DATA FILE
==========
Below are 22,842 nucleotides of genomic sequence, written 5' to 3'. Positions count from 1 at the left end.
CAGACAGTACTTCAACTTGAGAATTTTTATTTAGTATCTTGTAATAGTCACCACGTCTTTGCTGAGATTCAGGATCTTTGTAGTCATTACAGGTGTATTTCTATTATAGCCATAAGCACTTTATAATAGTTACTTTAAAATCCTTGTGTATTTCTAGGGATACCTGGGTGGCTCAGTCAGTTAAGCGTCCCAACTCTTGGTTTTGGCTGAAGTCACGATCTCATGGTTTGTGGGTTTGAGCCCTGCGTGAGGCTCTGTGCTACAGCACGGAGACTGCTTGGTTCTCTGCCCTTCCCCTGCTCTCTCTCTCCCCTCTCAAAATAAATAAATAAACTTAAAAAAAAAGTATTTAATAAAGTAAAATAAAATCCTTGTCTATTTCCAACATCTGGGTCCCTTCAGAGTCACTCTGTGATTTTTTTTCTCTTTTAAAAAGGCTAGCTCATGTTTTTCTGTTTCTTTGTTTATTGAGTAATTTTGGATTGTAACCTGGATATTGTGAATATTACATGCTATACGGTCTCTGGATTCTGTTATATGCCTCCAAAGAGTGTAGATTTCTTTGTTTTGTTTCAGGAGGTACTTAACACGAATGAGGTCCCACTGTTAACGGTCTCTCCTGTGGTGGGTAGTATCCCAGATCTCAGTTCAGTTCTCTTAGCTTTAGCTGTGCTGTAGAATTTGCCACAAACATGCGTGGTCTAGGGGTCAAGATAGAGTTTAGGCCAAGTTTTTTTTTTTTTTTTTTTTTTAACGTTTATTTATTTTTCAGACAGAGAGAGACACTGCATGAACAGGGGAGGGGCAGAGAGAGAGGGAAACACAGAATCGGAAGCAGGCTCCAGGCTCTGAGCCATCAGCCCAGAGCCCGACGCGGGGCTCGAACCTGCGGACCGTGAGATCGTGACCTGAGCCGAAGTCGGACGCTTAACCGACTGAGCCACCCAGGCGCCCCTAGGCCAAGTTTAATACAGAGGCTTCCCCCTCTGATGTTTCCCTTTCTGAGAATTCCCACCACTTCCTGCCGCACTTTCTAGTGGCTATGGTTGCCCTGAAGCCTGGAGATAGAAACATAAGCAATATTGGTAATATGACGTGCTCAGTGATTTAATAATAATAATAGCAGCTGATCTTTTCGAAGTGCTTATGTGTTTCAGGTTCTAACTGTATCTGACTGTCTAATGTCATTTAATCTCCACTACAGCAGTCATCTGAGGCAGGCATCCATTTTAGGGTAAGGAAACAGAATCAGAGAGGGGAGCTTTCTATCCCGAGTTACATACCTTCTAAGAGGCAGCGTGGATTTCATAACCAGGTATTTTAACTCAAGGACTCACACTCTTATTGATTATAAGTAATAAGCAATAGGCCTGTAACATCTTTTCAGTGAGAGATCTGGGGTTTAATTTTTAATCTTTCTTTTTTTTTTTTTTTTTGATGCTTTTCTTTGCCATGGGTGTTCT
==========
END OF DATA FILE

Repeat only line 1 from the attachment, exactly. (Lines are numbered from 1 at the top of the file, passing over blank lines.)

Below are 22,842 nucleotides of genomic sequence, written 5' to 3'. Positions count from 1 at the left end.